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01.09.2013 | Original Research | Ausgabe 3/2013

Calcified Tissue International 3/2013

Citrate Occurs Widely in Healthy and Pathological Apatitic Biomineral: Mineralized Articular Cartilage, and Intimal Atherosclerotic Plaque and Apatitic Kidney Stones

Calcified Tissue International > Ausgabe 3/2013
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Electronic supplementary material

The online version of this article (doi:10.​1007/​s00223-013-9751-5) contains supplementary material, which is available to authorized users.
The authors have stated that they have no conflict of interest.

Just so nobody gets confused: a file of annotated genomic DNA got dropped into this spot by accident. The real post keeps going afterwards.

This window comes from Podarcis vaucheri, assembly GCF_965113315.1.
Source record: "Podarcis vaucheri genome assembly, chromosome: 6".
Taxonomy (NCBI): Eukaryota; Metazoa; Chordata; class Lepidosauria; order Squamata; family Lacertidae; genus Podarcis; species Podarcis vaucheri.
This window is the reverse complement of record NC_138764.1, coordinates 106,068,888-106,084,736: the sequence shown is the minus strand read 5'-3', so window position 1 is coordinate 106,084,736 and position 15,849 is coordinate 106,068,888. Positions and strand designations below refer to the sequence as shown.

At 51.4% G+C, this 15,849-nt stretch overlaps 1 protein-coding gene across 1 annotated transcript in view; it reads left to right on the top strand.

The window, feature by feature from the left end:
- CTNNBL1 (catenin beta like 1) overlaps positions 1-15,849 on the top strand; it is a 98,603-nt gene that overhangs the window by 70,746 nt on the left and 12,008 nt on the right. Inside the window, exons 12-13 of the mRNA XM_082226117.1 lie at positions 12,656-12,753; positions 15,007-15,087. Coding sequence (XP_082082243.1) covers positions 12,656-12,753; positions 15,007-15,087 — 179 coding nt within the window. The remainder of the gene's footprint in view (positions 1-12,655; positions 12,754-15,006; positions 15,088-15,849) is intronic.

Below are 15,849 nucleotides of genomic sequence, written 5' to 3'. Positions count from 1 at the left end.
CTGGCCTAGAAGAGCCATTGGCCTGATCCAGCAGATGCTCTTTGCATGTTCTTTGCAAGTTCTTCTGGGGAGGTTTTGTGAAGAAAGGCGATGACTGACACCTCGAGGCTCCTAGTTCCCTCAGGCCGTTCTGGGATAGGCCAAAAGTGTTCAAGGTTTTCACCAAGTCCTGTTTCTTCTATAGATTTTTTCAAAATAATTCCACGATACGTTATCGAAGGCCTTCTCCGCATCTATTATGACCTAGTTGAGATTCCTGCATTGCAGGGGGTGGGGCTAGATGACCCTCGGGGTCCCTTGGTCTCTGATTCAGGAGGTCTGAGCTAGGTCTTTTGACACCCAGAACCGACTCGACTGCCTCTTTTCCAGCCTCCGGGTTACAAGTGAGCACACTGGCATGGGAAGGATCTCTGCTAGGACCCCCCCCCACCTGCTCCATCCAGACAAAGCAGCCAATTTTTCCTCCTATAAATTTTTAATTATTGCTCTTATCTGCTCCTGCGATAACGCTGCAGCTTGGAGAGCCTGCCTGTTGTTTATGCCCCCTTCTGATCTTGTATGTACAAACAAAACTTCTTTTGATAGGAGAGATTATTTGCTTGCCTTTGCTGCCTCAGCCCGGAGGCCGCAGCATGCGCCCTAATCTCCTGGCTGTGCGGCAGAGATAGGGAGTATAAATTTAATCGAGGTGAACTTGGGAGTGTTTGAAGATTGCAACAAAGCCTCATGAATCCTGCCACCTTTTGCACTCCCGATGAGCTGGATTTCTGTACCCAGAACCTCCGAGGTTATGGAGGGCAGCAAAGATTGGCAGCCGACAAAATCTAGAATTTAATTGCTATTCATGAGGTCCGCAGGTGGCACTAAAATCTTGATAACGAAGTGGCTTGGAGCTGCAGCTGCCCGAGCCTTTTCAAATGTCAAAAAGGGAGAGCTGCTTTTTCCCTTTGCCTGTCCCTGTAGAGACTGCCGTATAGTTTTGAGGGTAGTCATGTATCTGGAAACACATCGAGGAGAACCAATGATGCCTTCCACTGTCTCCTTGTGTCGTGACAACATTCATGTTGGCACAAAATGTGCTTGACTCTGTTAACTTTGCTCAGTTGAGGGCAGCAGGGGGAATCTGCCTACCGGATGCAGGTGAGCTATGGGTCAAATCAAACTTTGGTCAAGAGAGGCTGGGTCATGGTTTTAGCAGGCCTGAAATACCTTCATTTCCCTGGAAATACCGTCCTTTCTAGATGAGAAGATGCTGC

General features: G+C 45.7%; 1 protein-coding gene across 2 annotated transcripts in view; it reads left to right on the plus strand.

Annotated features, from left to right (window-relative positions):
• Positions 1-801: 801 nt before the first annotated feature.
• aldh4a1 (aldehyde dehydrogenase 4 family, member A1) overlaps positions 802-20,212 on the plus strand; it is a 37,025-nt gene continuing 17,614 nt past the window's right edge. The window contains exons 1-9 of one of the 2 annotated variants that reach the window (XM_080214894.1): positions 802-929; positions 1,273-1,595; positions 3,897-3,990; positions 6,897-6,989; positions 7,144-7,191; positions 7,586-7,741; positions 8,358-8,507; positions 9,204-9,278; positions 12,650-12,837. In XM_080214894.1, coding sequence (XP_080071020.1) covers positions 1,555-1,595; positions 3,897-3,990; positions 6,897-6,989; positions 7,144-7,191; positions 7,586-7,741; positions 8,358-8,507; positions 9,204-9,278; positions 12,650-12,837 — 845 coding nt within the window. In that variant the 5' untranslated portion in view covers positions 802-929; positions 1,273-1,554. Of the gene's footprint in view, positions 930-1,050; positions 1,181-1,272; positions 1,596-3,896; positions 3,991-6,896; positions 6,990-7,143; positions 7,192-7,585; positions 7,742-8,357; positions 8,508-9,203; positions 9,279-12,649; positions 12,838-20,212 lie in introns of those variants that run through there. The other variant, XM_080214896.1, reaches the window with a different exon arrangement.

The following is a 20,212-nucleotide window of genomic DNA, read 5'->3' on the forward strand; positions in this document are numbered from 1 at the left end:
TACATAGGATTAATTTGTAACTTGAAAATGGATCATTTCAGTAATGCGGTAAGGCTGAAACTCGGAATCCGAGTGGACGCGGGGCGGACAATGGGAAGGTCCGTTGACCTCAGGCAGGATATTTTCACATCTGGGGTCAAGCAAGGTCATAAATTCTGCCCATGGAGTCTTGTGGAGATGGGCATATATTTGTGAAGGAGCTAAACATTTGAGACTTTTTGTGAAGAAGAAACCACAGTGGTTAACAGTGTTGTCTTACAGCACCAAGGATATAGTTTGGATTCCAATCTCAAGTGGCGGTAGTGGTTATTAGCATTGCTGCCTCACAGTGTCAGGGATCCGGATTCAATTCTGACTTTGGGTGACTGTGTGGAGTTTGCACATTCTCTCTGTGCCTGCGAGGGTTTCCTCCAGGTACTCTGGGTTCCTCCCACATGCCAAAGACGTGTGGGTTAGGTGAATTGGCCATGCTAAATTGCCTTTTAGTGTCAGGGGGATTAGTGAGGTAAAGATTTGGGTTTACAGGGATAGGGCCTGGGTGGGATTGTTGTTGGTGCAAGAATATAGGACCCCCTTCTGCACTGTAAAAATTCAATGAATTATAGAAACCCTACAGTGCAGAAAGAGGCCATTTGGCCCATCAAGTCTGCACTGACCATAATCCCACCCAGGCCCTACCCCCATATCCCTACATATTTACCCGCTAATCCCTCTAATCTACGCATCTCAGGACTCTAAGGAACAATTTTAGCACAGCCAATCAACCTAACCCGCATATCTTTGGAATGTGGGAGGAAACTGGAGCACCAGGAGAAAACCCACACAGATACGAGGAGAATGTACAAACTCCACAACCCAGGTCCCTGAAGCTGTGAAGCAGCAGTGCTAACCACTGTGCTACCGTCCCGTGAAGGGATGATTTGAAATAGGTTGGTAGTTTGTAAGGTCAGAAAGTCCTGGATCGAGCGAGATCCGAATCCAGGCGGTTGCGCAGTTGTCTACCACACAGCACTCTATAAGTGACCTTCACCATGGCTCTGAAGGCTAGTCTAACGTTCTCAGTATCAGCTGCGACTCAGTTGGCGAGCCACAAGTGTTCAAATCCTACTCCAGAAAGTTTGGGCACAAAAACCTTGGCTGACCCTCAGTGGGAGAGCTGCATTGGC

There is continuing debate about whether abundant citrate plays an active role in biomineralization of bone. Using solid state NMR dipolar dephasing, we examined another normally mineralized hard tissue, mineralized articular cartilage, as well as biocalcifications arising in pathological conditions, mineralized intimal atherosclerotic vascular plaque, and apatitic uroliths (urinary stones). Residual nondephasing 13C NMR signal at 76 ppm in the spectra of mineralized cartilage and vascular plaque indicates that a quaternary carbon atom resonates at this frequency, consistent with the presence of citrate. The presence, and as yet unproven possible mechanistic involvement, of citrate in tissue mineralization extends the compositional, structural, biogenetic, and cytological similarities between these tissues and bone itself. Out of 10 apatitic kidney stones, five contained NMR-detectable citrate. Finding citrate in a high proportion of uroliths may be significant in view of the use of citrate in urolithiasis therapy and prophylaxis. Citrate may be essential for normal biomineralization (e.g., of cartilage), play a modulatory role in vascular calcification which could be a target for therapeutic intervention, and drive the formation of apatitic rather than other calcific uroliths, including more therapeutically intractable forms of calcium phosphate.

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